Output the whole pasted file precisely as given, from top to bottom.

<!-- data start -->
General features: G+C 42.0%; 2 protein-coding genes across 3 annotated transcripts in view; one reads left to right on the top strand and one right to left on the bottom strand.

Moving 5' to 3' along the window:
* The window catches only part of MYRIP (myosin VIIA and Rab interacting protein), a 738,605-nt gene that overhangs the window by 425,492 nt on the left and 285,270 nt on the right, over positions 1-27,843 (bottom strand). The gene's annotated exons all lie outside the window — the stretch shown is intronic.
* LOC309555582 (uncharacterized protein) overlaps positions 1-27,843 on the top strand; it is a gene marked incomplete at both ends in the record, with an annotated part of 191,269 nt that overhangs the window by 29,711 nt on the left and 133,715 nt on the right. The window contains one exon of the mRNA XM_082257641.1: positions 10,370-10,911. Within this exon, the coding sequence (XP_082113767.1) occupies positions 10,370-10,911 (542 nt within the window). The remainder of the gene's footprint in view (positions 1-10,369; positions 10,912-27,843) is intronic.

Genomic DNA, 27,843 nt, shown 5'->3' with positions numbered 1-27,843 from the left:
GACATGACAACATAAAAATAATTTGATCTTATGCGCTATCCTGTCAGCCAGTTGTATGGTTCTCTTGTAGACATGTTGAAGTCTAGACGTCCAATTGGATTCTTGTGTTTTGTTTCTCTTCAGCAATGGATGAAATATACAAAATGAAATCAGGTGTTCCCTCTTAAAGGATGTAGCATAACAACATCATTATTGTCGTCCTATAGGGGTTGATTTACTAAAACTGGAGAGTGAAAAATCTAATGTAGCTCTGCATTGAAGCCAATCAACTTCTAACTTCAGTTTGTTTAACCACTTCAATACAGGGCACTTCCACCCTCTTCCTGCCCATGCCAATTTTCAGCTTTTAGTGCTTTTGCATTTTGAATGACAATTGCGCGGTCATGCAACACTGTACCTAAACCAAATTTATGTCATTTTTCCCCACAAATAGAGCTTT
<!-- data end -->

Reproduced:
General features: G+C 42.0%; 2 protein-coding genes across 3 annotated transcripts in view; one reads left to right on the top strand and one right to left on the bottom strand.

Moving 5' to 3' along the window:
* The window catches only part of MYRIP (myosin VIIA and Rab interacting protein), a 738,605-nt gene that overhangs the window by 425,492 nt on the left and 285,270 nt on the right, over positions 1-27,843 (bottom strand). The gene's annotated exons all lie outside the window — the stretch shown is intronic.
* LOC309555582 (uncharacterized protein) overlaps positions 1-27,843 on the top strand; it is a gene marked incomplete at both ends in the record, with an annotated part of 191,269 nt that overhangs the window by 29,711 nt on the left and 133,715 nt on the right. The window contains one exon of the mRNA XM_082257641.1: positions 10,370-10,911. Within this exon, the coding sequence (XP_082113767.1) occupies positions 10,370-10,911 (542 nt within the window). The remainder of the gene's footprint in view (positions 1-10,369; positions 10,912-27,843) is intronic.

Genomic DNA, 27,843 nt, shown 5'->3' with positions numbered 1-27,843 from the left:
GACATGACAACATAAAAATAATTTGATCTTATGCGCTATCCTGTCAGCCAGTTGTATGGTTCTCTTGTAGACATGTTGAAGTCTAGACGTCCAATTGGATTCTTGTGTTTTGTTTCTCTTCAGCAATGGATGAAATATACAAAATGAAATCAGGTGTTCCCTCTTAAAGGATGTAGCATAACAACATCATTATTGTCGTCCTATAGGGGTTGATTTACTAAAACTGGAGAGTGAAAAATCTAATGTAGCTCTGCATTGAAGCCAATCAACTTCTAACTTCAGTTTGTTTAACCACTTCAATACAGGGCACTTCCACCCTCTTCCTGCCCATGCCAATTTTCAGCTTTTAGTGCTTTTGCATTTTGAATGACAATTGCGCGGTCATGCAACACTGTACCTAAACCAAATTTATGTCATTTTTCCCCACAAATAGAGCTTT